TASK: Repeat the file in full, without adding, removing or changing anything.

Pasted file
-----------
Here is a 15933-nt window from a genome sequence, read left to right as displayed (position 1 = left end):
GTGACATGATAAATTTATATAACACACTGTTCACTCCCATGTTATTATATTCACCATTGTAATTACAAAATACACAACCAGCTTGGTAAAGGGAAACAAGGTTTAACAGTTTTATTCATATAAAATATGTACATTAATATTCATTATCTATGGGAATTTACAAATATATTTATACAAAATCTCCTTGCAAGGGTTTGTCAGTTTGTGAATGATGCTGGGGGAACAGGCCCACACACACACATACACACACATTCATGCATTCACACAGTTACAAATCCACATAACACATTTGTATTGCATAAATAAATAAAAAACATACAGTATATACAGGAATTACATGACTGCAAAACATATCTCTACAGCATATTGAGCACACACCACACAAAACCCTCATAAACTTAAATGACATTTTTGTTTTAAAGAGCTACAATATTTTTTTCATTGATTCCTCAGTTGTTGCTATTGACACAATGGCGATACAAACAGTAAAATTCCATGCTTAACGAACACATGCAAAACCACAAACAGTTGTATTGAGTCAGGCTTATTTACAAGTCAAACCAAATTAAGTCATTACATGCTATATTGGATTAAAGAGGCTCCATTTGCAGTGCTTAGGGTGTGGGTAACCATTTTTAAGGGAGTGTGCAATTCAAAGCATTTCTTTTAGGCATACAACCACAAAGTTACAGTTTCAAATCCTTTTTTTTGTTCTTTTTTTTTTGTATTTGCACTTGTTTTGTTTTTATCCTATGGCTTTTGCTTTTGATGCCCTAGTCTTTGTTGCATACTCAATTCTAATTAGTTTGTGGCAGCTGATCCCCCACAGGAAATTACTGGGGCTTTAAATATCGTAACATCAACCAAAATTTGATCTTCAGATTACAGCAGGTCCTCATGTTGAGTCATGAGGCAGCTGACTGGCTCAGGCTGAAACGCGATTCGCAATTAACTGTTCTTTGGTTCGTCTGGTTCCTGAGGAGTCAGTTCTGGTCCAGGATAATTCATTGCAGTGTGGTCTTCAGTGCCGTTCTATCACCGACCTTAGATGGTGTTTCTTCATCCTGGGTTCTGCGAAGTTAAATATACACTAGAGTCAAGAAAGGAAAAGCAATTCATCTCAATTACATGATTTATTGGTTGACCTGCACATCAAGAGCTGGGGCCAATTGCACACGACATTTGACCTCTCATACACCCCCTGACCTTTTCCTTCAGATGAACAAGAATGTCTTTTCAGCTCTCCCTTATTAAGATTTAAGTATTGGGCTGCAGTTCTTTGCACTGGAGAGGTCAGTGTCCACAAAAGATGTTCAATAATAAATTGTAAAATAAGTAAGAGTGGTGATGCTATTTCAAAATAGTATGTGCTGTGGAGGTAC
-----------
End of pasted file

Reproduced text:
Here is a 15933-nt window from a genome sequence, read left to right as displayed (position 1 = left end):
GTGACATGATAAATTTATATAACACACTGTTCACTCCCATGTTATTATATTCACCATTGTAATTACAAAATACACAACCAGCTTGGTAAAGGGAAACAAGGTTTAACAGTTTTATTCATATAAAATATGTACATTAATATTCATTATCTATGGGAATTTACAAATATATTTATACAAAATCTCCTTGCAAGGGTTTGTCAGTTTGTGAATGATGCTGGGGGAACAGGCCCACACACACACATACACACACATTCATGCATTCACACAGTTACAAATCCACATAACACATTTGTATTGCATAAATAAATAAAAAACATACAGTATATACAGGAATTACATGACTGCAAAACATATCTCTACAGCATATTGAGCACACACCACACAAAACCCTCATAAACTTAAATGACATTTTTGTTTTAAAGAGCTACAATATTTTTTTCATTGATTCCTCAGTTGTTGCTATTGACACAATGGCGATACAAACAGTAAAATTCCATGCTTAACGAACACATGCAAAACCACAAACAGTTGTATTGAGTCAGGCTTATTTACAAGTCAAACCAAATTAAGTCATTACATGCTATATTGGATTAAAGAGGCTCCATTTGCAGTGCTTAGGGTGTGGGTAACCATTTTTAAGGGAGTGTGCAATTCAAAGCATTTCTTTTAGGCATACAACCACAAAGTTACAGTTTCAAATCCTTTTTTTTGTTCTTTTTTTTTTGTATTTGCACTTGTTTTGTTTTTATCCTATGGCTTTTGCTTTTGATGCCCTAGTCTTTGTTGCATACTCAATTCTAATTAGTTTGTGGCAGCTGATCCCCCACAGGAAATTACTGGGGCTTTAAATATCGTAACATCAACCAAAATTTGATCTTCAGATTACAGCAGGTCCTCATGTTGAGTCATGAGGCAGCTGACTGGCTCAGGCTGAAACGCGATTCGCAATTAACTGTTCTTTGGTTCGTCTGGTTCCTGAGGAGTCAGTTCTGGTCCAGGATAATTCATTGCAGTGTGGTCTTCAGTGCCGTTCTATCACCGACCTTAGATGGTGTTTCTTCATCCTGGGTTCTGCGAAGTTAAATATACACTAGAGTCAAGAAAGGAAAAGCAATTCATCTCAATTACATGATTTATTGGTTGACCTGCACATCAAGAGCTGGGGCCAATTGCACACGACATTTGACCTCTCATACACCCCCTGACCTTTTCCTTCAGATGAACAAGAATGTCTTTTCAGCTCTCCCTTATTAAGATTTAAGTATTGGGCTGCAGTTCTTTGCACTGGAGAGGTCAGTGTCCACAAAAGATGTTCAATAATAAATTGTAAAATAAGTAAGAGTGGTGATGCTATTTCAAAATAGTATGTGCTGTGGAGGTAC